Review: ‘3RD STREET BLACKOUT’ shines through the dark.



3rd street blackout poster


Opening TODAY April 29th

Co-created by and co-starring
Negin Farsad 
(“The Muslims Are Coming!,” “Nerdcore Rising,” TED Fellow)
Jeremy Redleaf
(Streamy Award Winner “Odd Jobs,” “Sesame Street”)

Also starring
Ed Weeks (“The Mindy Project”),
Phyllis Somerville (“Little Children”),
Janeane Garofalo (“Wet Hot American Summer”)
John Hodgman (“Pitch Perfect 2,” “The Daily Show”)
Jordan Carlos (“The Nightly Show”)
Sasheer Zamata (“Saturday Night Live”)

If you’re in your thirties, you can easily remember a time in your youth when IMing was mind-blowing, chat rooms were presented as a thing of fun and danger, and MySpace was the coolest new awesomeness to ever exist. Nowadays, we live and breathe by texting, messaging, tweeting, instagramming, you name it, but most of it is online and very little exists as person to person interaction. The convenience and commonality of our technological advances has, in a lot of cases, destroyed the way we communicate as human beings. Swiping right (or perhaps left? I’m not sure, I’m married) is the new way to “date”. Now don’t get me wrong, I have four very close friends who are now married because of, but have we become too reliant on technology to really connect anymore? 3RD STREET BLACKOUT tackles that very question in the funniest way possible.
3rd street still negin farsad and jeremy redleaf
Mina, a neuroscientist and TED-talker, and Rudy, an app developer, live life like any typical NYC couple today.  Texting, skyping, Netflixing and chillling their way through a seemingly healthy relationship. What happens when Hurricane Sandy rolls in and knocks out all of the power and signal, forces Mina and Rudy to confront a new conflict in old fashioned ways. Emoticons are no longer an option. Rudy escapes to Brooklyn to cool off while Mina flails in her own Manhattan environment. The two are lost without  the other and it’s not  until they break “social norms” and actually talk to one another does the problem get attention.
3rd street janeane garofalo and negin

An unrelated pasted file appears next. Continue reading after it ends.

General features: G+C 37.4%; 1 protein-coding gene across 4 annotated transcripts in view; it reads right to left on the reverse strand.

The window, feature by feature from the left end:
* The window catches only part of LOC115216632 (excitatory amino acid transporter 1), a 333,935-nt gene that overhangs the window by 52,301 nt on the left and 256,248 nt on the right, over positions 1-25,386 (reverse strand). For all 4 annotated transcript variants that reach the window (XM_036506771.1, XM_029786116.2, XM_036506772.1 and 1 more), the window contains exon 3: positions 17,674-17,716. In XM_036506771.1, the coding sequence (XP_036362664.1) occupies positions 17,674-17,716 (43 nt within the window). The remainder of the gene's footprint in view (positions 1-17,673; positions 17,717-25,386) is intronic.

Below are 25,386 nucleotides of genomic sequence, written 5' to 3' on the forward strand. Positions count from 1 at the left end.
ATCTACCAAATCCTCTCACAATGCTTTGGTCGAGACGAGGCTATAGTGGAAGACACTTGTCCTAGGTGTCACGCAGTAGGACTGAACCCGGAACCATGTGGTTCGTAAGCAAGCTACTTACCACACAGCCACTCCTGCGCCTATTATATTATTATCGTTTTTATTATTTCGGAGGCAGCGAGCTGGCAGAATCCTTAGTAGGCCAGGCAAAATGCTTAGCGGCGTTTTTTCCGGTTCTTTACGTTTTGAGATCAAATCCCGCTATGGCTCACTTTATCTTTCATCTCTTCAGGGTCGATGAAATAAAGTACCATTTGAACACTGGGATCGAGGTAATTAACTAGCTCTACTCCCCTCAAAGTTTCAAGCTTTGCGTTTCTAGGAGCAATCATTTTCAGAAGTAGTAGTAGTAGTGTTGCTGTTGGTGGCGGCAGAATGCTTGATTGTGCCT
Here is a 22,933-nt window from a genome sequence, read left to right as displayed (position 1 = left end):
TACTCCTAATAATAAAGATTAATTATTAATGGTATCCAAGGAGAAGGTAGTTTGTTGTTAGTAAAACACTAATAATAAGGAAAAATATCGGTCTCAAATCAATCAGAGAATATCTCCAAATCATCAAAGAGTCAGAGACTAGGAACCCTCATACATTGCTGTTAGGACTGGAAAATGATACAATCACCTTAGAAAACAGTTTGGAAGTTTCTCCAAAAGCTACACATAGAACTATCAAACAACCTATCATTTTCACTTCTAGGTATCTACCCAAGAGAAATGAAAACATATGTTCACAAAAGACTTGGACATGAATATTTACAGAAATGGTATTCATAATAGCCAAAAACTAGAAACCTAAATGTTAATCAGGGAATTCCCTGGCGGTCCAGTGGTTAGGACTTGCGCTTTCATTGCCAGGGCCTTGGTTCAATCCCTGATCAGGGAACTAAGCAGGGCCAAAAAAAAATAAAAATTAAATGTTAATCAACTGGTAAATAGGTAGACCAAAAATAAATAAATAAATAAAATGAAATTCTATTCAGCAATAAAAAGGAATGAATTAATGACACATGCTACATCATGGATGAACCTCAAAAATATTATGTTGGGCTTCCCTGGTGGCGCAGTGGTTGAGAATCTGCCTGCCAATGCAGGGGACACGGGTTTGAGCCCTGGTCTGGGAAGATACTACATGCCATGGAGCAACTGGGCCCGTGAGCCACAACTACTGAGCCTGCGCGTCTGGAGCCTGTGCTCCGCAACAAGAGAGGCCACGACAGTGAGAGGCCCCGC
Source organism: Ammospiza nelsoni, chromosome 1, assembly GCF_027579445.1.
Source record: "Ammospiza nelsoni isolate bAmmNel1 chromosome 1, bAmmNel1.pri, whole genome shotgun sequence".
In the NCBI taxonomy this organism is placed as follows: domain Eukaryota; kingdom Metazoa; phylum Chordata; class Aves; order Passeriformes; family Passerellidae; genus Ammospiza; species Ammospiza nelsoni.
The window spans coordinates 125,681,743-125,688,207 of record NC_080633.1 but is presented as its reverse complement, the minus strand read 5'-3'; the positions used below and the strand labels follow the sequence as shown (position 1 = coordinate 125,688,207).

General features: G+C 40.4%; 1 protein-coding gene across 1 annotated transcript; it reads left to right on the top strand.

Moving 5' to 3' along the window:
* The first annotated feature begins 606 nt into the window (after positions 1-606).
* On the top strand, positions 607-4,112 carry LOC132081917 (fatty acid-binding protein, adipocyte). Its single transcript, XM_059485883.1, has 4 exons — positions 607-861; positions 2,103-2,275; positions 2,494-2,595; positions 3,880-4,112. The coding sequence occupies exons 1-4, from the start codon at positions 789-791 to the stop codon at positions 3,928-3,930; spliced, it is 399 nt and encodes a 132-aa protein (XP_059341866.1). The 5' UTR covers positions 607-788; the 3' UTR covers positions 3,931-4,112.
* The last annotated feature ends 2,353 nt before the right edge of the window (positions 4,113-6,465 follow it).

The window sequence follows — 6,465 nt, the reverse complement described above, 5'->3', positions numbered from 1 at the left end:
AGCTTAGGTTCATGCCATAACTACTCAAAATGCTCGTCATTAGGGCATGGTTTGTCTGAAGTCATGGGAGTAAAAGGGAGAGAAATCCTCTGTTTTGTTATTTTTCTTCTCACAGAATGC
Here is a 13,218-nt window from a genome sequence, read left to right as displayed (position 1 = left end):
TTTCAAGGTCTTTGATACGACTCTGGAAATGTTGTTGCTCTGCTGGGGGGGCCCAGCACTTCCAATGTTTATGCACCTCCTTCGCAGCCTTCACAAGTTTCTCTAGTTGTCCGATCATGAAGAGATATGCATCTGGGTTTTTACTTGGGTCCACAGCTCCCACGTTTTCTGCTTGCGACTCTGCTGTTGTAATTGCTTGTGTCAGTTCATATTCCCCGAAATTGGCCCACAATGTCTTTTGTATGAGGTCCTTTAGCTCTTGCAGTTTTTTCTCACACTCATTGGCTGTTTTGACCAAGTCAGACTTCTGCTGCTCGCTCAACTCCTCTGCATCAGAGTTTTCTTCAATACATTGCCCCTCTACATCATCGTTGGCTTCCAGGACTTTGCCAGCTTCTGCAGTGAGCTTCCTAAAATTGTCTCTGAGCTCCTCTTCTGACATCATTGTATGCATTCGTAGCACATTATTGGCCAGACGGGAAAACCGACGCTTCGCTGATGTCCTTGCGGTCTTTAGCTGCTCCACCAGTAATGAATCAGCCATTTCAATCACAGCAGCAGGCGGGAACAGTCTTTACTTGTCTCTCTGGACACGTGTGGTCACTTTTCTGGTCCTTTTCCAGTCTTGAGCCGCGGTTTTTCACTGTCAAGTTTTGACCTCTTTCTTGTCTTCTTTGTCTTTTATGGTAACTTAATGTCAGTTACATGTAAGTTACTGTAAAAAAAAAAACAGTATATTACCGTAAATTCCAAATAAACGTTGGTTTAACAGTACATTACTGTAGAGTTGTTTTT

The script is ultra intelligent and incredibly timely. I was genuinely laughing out loud the entire 87 minute run. It felt more like a sit down with my closest friends, drinking and thinking, and less like a formulaic Hollywood rom-com. The dialogue is a super natural and sailor-mouthed delight. The cast is outstanding. Co-writers/Directors/Stars, Negin Farsad and Jeremy Redleaf are fanatstic. With and “every-man” (and woman)  feel in their presence and NY attitude, I was with them from go. I would be remiss if I didn’t mention the comedy stylings of Katie Hartman. Hartman plays one of Rudy’s app developer cohorts and could not be funnier. I would watch an entire film about her character, any day. Overall, I was impressed by this charming indie, chock filled with great performances from hilarious cast. I look forward to seeing more from Farsad and Redleaf in the near future.

3RD STREET BLACKOUT opens today in  NYC!
About Negin Farsad
Though this is her first collaboration with Redleaf, Farsad previously produced, directed, and starred in the documentary hit, “The Muslims Are Coming!,”  which also featured Jon Stewart, Lewis Black, Janeane Garofalo and David Cross.  She also recently completed the feature, “Nerdcore Rising” starring “Weird” Al Yankovic and MC Frontalot.   In addition to being selected as a TED Fellow, she was named one of the “50 Funniest Women” by the Huffington Post, and her first book, a memoir/manifesto entitled “How to Make White People Laugh,” will be published this May, as 3RD STREET BLACKOUT expands nationally, by Grand Central Publishing, a division of Hachette. She has also written for and appeared on various shows on Comedy Central, BBC & IFC among others.
About Jeremy Redleaf